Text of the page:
Master's Degree in Instrumentation Technology

If you've always been interested in electronics, imaging and how computers are used to control the latest technology, you might want to consider a master's degree program that covers instrumentation. Learn more about the field, what degree programs are available, enrollment requirements, curriculum and potential careers. Schools offering Electrical Engineering degrees can also be found in these popular choices.

What is Instrumentation?

Instrumentation is an engineering discipline that deals with observing, controlling and measuring physical occurrences. For example, programs that cover biomedical instrumentation will teach you how to measure, observe and control physiological occurrences, such as heart rate, blood flow, body temperature and neural signals. In a technology, computing or electronics program, you'll learn how to measure and control electrical signals. Instrumentation programs that deal with robotics will also teach you about the pneumatic, hydraulic and physical means of measuring an input, controlling an output or observing a physical occurrence.

Field Focus Biomedicine, computers and electronics, robotics
Degrees Available Specialization under Master of Science in Biomedical Engineering or Master of Science in Engineering Physics
Requirements Bachelor's degree in a related field
Common Courses Computer design, microprocessors, lasers, optics
Career Opportunities Research, product design and development

What Kinds of Master's Degrees in Instrumentation Can I Earn?

Master's degree programs specifically in instrumentation technology are only offered through colleges outside the United States. However, you can earn your Master of Science in Biomedical Engineering with a specialization in instrumentation, Master of Science in Instrumentation or Master of Science in Engineering Physics with a concentration in instrumentation and automation.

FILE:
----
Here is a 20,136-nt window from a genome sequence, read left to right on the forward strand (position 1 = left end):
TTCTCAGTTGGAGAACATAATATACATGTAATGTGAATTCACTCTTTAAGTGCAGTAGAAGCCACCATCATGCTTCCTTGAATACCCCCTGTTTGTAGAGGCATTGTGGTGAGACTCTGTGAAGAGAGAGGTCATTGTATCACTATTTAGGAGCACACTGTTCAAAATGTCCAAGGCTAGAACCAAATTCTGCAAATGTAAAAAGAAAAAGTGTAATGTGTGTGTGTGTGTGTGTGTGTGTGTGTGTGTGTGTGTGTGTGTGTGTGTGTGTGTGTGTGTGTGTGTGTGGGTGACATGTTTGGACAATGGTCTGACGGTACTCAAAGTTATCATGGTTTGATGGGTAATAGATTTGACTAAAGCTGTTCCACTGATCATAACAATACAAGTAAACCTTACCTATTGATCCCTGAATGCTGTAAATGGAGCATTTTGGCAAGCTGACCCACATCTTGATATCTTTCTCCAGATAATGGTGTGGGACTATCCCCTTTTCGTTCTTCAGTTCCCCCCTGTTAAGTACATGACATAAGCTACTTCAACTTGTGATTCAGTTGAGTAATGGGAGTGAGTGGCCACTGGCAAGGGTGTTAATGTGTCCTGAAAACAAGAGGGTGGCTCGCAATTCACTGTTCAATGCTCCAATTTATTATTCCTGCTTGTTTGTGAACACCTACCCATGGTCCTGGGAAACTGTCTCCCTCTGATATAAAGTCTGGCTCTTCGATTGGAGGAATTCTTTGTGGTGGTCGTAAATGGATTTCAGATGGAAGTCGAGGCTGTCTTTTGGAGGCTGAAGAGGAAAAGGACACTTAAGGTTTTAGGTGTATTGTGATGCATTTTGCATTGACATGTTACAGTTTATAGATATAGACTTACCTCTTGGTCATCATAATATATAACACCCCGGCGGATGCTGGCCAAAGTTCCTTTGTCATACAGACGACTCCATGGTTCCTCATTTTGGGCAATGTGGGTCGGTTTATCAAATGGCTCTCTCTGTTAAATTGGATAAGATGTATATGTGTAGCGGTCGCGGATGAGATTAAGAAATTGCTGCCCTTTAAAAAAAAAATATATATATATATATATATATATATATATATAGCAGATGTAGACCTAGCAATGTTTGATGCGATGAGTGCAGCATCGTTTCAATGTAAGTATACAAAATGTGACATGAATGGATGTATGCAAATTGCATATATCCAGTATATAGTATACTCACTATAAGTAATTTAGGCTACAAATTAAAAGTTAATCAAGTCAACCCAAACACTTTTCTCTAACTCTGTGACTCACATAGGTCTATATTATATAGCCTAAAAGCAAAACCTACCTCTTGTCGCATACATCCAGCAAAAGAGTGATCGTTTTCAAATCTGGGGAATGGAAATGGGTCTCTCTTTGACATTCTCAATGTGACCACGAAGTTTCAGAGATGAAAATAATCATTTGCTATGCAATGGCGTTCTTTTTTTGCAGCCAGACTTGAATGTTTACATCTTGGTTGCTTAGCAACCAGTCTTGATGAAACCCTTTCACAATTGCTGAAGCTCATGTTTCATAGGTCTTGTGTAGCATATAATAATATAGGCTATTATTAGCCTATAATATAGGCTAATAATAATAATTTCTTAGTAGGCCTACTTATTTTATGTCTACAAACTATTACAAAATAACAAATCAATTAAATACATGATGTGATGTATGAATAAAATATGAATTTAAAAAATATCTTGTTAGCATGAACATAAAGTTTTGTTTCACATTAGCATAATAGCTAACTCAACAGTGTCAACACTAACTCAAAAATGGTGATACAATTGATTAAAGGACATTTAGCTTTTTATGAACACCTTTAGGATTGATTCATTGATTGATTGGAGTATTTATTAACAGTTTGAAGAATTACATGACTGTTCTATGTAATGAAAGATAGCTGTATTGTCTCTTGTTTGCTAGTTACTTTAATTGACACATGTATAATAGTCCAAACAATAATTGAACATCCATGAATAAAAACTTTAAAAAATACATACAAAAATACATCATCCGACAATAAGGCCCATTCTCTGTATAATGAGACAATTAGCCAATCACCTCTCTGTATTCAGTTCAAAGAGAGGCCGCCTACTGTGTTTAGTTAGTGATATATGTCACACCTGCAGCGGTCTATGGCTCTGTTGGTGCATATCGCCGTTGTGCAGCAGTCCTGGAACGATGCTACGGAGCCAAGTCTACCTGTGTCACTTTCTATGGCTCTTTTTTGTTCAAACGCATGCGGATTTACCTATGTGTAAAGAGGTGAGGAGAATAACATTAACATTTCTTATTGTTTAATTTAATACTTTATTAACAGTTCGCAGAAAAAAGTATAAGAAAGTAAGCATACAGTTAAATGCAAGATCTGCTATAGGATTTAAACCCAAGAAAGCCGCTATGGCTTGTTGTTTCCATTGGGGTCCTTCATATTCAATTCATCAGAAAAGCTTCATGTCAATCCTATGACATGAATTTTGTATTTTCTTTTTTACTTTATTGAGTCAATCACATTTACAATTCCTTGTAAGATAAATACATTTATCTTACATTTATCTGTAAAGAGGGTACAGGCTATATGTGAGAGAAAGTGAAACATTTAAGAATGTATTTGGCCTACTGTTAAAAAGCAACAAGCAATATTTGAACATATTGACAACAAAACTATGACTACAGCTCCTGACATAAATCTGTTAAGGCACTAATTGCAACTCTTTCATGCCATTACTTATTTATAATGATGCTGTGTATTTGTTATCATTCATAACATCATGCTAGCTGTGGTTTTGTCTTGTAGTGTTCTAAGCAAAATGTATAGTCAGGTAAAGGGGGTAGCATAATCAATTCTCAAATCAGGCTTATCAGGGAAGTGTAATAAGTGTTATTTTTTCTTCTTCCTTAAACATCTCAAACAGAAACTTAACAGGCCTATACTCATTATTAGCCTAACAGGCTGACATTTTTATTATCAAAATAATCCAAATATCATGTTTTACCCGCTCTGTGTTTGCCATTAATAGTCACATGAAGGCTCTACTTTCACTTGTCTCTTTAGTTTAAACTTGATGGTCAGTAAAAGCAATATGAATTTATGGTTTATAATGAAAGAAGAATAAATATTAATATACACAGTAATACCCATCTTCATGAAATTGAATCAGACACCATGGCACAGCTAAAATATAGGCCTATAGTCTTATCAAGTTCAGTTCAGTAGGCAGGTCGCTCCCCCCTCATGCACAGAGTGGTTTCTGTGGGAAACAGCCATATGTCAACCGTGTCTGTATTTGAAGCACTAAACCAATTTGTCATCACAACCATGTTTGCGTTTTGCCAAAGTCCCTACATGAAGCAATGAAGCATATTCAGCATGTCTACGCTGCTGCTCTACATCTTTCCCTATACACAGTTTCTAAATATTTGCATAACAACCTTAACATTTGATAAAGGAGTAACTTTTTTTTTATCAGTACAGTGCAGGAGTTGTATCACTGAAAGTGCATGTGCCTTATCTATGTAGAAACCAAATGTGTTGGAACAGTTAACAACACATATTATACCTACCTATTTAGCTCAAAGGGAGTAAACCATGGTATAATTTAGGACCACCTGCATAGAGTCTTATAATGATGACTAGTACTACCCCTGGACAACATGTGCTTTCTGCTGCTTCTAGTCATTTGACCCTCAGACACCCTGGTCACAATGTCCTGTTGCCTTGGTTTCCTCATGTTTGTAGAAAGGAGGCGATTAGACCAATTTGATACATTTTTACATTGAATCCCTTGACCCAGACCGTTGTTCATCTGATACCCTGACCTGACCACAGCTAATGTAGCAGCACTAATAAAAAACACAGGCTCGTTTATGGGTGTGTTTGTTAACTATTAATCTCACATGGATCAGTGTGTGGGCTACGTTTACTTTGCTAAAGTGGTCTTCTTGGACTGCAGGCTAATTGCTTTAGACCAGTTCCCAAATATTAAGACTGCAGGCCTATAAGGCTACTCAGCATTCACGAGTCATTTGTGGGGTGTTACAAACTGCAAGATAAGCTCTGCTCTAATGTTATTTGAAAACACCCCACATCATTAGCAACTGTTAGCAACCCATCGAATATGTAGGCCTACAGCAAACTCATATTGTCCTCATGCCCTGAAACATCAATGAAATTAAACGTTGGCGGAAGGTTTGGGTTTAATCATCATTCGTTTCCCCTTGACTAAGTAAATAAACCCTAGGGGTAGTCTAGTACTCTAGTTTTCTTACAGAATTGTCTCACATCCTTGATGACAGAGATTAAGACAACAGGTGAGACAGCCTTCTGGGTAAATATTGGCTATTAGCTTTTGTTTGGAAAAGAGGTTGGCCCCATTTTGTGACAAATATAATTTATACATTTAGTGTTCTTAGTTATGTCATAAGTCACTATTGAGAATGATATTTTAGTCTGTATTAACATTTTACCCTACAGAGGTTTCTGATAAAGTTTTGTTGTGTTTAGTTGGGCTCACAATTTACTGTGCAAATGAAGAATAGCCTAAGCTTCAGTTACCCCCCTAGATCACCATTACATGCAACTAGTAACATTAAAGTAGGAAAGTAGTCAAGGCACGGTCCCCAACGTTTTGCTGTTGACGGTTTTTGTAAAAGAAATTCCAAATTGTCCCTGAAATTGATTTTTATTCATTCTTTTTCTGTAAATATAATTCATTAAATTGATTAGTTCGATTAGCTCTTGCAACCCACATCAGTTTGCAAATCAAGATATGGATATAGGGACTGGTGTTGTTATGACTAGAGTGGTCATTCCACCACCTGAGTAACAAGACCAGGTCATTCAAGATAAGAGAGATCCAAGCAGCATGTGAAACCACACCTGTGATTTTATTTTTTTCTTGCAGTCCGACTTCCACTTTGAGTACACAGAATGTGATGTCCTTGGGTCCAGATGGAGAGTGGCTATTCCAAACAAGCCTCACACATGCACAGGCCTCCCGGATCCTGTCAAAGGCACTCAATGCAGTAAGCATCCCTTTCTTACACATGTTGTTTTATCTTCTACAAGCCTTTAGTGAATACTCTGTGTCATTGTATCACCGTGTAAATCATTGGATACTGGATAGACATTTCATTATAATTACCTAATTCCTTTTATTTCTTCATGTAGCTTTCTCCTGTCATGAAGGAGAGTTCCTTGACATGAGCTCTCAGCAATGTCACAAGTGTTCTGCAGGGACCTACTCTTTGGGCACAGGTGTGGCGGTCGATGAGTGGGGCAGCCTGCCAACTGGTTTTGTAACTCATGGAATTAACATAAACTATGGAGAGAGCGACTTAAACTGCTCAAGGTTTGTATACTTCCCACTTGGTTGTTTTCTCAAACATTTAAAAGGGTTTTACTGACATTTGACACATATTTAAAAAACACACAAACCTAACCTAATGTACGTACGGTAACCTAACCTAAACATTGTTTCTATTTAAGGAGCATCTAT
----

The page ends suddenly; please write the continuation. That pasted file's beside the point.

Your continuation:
You can also enroll in a Professional Science Master's (PSM) Master of Science program, which provides interdisciplinary training in business as well as a scientific field. None of these programs are available online.

What Will I Need to Enroll?

You'll need to earn a bachelor's degree before enrolling in any type of master's degree program. However, engineering physics programs that offer a specialization in instrumentation only admit students with a bachelor's degree in a scientific, computer, electronics or engineering field.

What Can I Learn?

Master of Science in Engineering Physics programs provide you with training in electronics, mechatronics and computer-oriented interfaces. In these types of programs, you can learn about robotics, microprocessors and computer design.

Master of Science in Instrumentation (MSI) programs provide this type of training from the standpoint of physicists. If you choose to earn your MSI, you'll focus your study on the use of optics, lasers and electronics in devices that measure physical conditions.

If you choose to earn your Master of Science in Biomedical Engineering with a specialization in instrumentation, you'll learn how imaging and signals science is applied in medical equipment and biomedical devices. Coursework and lab experiences will explore how sensors and electrical devices measure physiological conditions.

You can enroll in a PSM program to earn your Master of Science if you're looking for business training. PSM students can also pursue a dual program where they earn their Master of Business Administration while working toward their Master of Science.

How Can I Use My Degree?

If you're a graduate of a PSM program, you can work as a manager, executive or venture capitalist. You can also work in a research or development role for an instrumentation manufacturer.

An engineering physics degree with a concentration in instrumentation qualifies you for research positions. The same is true if you complete an instrumentation specialization in a biomedical engineering program or earn your Master of Science in Instrumentation.

Regardless of what type of degree you pursue, you can also continue your study in a Ph.D. program. In the workforce, you can qualify for research, design and product development positions that address the following:

  • Sensory equipment
  • Computing
  • Image science
  • Optics
  • Control systems

To continue researching, browse degree options below for course curriculum, prerequisites and financial aid information. Or, learn more about the subject by reading the related articles below:

  • 1. Degree Options:
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